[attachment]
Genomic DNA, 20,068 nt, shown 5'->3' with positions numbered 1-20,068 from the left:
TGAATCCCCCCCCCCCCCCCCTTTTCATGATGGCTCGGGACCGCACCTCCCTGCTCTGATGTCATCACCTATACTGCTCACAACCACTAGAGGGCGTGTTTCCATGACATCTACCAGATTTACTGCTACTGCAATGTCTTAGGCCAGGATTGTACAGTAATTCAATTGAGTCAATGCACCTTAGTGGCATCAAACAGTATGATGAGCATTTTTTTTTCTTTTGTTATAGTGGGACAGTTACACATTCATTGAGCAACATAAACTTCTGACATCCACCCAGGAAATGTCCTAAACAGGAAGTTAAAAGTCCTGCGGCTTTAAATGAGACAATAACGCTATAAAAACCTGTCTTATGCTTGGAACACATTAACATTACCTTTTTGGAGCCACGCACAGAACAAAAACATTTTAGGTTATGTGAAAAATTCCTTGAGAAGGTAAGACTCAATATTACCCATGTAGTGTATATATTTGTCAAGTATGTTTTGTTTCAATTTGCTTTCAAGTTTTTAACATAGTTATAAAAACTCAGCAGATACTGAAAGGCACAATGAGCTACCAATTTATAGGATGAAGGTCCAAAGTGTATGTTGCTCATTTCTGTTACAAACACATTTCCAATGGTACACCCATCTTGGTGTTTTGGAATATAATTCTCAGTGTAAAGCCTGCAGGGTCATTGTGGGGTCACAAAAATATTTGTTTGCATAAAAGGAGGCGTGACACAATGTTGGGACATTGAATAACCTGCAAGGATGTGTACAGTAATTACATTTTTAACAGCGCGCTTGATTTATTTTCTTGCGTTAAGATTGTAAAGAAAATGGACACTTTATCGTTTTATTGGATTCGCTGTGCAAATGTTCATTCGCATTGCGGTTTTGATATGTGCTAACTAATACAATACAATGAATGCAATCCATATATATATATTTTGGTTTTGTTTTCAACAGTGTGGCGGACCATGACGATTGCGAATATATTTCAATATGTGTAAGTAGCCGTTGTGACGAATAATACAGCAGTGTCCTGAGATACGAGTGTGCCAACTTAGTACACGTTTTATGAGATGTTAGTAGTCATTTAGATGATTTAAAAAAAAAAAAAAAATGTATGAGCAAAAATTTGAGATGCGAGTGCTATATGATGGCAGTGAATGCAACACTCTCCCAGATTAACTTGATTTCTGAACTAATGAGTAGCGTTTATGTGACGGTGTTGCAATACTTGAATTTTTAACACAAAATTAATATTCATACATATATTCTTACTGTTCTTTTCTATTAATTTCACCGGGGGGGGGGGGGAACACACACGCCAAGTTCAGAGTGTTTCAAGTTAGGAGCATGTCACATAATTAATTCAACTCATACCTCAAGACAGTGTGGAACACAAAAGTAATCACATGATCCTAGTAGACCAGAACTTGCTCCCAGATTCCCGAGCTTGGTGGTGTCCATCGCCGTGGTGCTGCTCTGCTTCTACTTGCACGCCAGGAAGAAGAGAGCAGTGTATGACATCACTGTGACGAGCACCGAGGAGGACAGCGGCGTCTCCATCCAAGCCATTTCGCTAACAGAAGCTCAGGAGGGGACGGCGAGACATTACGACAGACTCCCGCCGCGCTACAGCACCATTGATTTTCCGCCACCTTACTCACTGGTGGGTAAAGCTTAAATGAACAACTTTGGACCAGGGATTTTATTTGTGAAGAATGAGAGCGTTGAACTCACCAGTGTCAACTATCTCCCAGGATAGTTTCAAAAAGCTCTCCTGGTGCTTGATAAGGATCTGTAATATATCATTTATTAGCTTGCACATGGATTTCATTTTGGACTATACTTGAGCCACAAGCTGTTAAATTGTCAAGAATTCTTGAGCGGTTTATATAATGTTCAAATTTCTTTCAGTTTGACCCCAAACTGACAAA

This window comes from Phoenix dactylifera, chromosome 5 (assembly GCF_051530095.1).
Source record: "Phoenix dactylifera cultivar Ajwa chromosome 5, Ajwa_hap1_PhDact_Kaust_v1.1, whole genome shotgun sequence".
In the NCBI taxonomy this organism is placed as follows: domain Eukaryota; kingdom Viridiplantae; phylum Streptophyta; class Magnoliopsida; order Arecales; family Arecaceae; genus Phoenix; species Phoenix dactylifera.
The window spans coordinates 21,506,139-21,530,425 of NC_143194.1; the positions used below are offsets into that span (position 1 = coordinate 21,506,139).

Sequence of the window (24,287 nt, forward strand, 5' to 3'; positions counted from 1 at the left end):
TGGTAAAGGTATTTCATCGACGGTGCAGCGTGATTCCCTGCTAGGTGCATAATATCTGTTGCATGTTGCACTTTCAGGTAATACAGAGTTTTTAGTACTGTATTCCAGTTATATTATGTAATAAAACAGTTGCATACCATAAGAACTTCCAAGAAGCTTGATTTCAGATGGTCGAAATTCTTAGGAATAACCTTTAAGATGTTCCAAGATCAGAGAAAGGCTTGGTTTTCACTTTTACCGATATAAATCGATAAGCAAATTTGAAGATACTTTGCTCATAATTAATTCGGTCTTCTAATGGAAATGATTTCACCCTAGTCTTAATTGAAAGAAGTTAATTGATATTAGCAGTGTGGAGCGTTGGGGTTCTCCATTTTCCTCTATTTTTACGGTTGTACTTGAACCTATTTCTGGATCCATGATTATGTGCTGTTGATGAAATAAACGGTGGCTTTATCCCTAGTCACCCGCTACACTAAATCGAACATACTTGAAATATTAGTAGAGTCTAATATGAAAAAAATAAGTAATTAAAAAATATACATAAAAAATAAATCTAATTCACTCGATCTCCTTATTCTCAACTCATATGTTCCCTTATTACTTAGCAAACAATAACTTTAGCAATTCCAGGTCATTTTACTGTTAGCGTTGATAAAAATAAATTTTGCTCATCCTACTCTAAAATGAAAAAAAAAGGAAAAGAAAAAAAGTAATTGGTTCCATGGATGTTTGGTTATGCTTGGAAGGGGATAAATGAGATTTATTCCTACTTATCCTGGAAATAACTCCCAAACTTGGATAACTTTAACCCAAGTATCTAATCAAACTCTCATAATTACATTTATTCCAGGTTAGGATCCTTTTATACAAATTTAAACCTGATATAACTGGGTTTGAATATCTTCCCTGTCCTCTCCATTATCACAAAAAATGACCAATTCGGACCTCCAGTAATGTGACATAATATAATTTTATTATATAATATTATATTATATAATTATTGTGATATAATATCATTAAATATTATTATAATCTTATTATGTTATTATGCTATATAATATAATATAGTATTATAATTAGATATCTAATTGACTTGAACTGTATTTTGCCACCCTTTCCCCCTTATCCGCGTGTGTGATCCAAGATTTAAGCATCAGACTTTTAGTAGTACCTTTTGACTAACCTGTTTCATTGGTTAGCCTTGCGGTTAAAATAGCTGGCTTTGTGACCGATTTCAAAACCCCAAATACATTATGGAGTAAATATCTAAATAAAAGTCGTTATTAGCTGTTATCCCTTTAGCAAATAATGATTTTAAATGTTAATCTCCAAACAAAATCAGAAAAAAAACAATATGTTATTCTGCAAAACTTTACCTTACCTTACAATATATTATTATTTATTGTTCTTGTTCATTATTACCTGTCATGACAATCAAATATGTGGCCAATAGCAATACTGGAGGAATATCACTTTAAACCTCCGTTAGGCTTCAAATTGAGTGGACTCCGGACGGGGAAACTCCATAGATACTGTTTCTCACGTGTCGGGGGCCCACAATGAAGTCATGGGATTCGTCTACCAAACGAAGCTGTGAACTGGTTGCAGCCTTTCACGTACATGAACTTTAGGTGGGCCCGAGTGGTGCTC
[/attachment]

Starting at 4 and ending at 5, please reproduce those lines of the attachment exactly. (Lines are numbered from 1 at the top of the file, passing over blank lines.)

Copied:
Source record: "Phoenix dactylifera cultivar Ajwa chromosome 5, Ajwa_hap1_PhDact_Kaust_v1.1, whole genome shotgun sequence".
In the NCBI taxonomy this organism is placed as follows: domain Eukaryota; kingdom Viridiplantae; phylum Streptophyta; class Magnoliopsida; order Arecales; family Arecaceae; genus Phoenix; species Phoenix dactylifera.